Senate Republicans want answers from Secretary of Education Arne Duncan on what exactly his department is doing to help carry out the new health law, the Patient Protection and Affordable Care Act.
In a letter sent to the secretary on Tuesday, Sen. Lamar Alexander of Tennessee, Sen. John Thune of South Dakota, and 17 other Republicans press Mr. Duncan for details on a number of questions, including how much money the Department of Education is spending on putting the controversial law into effect.
The letter questions whether the department has the authority to help enact the law, and whether it has received money from or is coordinating with the Department of Health and Human Services.
"While we understand that the effects of the president's health-care law will be felt by parents, teachers, and their families, we are unfamiliar with how the Department of Education's involvement in implementation will further the mission of educating our nation's students," the letter reads.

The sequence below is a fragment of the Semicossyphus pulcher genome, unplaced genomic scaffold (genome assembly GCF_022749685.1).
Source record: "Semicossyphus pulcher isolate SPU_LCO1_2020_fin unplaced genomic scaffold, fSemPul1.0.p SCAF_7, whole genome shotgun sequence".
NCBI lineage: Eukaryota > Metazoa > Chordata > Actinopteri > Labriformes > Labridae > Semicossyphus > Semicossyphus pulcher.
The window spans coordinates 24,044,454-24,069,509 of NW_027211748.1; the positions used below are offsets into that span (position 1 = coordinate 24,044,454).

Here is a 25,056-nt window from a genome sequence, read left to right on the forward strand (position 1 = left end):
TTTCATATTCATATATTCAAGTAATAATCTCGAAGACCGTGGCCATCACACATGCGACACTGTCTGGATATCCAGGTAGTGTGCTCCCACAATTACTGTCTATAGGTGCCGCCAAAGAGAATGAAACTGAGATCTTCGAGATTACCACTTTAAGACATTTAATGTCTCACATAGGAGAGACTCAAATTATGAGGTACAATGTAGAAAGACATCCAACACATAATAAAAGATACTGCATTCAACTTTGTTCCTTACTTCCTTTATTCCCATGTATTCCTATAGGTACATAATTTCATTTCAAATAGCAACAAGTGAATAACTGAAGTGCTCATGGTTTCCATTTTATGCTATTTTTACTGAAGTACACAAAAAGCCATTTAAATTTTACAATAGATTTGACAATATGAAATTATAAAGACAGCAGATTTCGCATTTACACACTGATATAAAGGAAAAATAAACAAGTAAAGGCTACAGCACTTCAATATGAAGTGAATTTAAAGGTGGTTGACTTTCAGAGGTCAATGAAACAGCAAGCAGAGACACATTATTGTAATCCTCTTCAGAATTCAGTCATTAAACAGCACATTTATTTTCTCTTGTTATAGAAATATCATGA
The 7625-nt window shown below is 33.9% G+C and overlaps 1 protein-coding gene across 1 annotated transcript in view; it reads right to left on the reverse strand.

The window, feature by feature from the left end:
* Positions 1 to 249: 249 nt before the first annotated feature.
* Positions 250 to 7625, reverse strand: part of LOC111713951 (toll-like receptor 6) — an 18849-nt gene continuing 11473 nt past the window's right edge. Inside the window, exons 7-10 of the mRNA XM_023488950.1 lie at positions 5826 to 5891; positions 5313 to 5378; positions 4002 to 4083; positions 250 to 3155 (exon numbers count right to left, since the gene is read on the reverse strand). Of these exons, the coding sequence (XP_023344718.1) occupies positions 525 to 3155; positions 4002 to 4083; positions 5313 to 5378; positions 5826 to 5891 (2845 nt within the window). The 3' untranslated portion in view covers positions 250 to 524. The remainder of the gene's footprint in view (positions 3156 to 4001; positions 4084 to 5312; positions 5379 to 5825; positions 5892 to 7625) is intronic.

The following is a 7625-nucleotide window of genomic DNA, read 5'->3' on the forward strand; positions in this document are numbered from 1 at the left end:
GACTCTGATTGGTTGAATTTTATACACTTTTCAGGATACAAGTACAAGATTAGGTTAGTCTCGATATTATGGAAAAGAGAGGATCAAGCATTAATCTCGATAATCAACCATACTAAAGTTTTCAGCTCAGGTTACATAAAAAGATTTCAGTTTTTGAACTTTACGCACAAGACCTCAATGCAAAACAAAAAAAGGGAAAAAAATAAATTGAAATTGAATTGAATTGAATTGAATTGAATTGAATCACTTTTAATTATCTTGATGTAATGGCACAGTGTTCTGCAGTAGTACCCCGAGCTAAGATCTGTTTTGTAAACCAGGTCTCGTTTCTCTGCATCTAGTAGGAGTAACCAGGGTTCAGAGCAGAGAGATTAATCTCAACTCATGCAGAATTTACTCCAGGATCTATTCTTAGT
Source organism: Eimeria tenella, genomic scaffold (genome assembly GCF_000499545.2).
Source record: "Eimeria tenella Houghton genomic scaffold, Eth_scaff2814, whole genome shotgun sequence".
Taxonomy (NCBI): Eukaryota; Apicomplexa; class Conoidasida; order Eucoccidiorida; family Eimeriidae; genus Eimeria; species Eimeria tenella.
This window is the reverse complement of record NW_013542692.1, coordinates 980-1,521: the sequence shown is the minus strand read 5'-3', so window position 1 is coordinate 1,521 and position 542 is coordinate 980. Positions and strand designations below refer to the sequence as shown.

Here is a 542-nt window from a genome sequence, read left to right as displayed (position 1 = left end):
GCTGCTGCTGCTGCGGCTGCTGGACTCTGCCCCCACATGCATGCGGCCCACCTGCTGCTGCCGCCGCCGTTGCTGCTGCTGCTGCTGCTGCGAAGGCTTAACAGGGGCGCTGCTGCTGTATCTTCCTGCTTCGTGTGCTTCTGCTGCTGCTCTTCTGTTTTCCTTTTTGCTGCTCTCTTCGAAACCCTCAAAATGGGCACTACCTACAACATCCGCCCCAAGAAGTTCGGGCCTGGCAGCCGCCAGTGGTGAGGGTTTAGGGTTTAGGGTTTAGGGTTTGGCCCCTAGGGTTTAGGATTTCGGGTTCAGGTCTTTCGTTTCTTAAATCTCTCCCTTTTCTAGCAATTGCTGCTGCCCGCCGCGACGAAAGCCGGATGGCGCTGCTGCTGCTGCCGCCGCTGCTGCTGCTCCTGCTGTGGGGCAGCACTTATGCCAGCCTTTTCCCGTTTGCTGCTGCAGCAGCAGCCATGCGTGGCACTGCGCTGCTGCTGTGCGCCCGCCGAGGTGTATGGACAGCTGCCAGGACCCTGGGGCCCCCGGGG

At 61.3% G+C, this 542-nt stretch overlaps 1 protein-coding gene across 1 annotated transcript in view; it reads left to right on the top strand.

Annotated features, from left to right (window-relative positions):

The letter comes after Mr. Duncan said in an interview with Politico in June that employees at the department had been helping "more on the margins" with putting the 2010 law into effect.
Mr. Duncan said in the interview that the department had helped send out information about the law to schools and colleges, but had done no more than that.
Cameron French, a spokesman for the Department of Education, said in an e-mail on Tuesday that the department was not providing technical assistance on putting the law into effect, an effort that is being led by the Department of Health and Human Services. Instead, he said, the Education Department was providing information to uninsured secondary and postsecondary students about preventive care.
"Among the most important provisions for families and students," he said, "is access to preventative care that will result in students' spending more time in the classroom learning and less time outside of class recovering from preventable illnesses."